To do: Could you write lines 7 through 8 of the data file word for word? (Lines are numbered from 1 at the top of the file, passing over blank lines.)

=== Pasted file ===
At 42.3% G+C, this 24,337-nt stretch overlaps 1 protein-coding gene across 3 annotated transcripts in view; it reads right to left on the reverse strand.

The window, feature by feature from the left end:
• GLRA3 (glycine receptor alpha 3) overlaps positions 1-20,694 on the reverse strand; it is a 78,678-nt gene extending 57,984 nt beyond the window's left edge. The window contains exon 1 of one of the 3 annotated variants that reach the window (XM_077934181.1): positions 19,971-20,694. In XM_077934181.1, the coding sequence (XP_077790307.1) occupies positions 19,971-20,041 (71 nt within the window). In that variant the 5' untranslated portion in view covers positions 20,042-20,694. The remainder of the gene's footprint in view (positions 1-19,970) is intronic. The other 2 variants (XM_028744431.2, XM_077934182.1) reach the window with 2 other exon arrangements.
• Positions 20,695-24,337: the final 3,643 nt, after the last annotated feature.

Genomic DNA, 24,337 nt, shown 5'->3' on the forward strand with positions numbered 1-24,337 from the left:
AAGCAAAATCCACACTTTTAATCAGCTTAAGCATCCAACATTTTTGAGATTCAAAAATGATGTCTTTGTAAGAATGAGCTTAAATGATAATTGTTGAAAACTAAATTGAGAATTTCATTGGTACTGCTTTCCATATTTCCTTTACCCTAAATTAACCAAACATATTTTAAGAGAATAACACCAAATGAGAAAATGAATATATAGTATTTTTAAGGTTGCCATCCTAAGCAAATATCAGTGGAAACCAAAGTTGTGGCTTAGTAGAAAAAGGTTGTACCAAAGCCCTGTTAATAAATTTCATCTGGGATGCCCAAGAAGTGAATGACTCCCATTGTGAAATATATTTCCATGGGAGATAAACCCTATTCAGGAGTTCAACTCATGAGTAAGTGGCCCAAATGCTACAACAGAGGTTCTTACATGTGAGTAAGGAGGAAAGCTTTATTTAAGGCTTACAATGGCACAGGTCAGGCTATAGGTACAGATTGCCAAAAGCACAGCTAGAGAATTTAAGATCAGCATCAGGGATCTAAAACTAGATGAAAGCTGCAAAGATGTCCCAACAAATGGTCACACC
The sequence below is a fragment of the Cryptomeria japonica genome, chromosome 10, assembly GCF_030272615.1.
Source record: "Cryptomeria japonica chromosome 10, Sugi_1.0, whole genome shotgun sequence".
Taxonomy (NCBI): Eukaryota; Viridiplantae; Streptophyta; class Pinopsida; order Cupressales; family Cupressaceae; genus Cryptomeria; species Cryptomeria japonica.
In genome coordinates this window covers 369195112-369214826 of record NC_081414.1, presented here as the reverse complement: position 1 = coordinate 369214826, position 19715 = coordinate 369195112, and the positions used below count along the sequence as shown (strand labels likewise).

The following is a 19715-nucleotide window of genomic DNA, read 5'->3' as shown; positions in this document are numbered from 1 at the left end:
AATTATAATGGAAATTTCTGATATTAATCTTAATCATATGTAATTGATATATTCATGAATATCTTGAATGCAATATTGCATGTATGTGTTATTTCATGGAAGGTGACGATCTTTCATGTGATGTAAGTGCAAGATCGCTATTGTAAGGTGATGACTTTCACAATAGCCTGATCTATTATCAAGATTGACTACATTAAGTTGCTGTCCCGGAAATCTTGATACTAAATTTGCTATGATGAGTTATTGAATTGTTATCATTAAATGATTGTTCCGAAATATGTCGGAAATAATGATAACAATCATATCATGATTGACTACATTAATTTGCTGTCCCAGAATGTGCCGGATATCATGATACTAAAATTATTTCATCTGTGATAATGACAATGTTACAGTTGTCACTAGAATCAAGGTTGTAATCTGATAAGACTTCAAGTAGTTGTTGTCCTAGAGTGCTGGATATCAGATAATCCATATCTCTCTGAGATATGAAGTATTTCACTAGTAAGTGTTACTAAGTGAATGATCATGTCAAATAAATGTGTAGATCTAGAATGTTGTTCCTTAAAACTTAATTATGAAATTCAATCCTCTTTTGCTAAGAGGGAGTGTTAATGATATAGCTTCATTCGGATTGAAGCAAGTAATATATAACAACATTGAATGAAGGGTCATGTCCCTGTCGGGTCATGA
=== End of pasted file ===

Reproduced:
The sequence below is a fragment of the Cryptomeria japonica genome, chromosome 10, assembly GCF_030272615.1.
Source record: "Cryptomeria japonica chromosome 10, Sugi_1.0, whole genome shotgun sequence".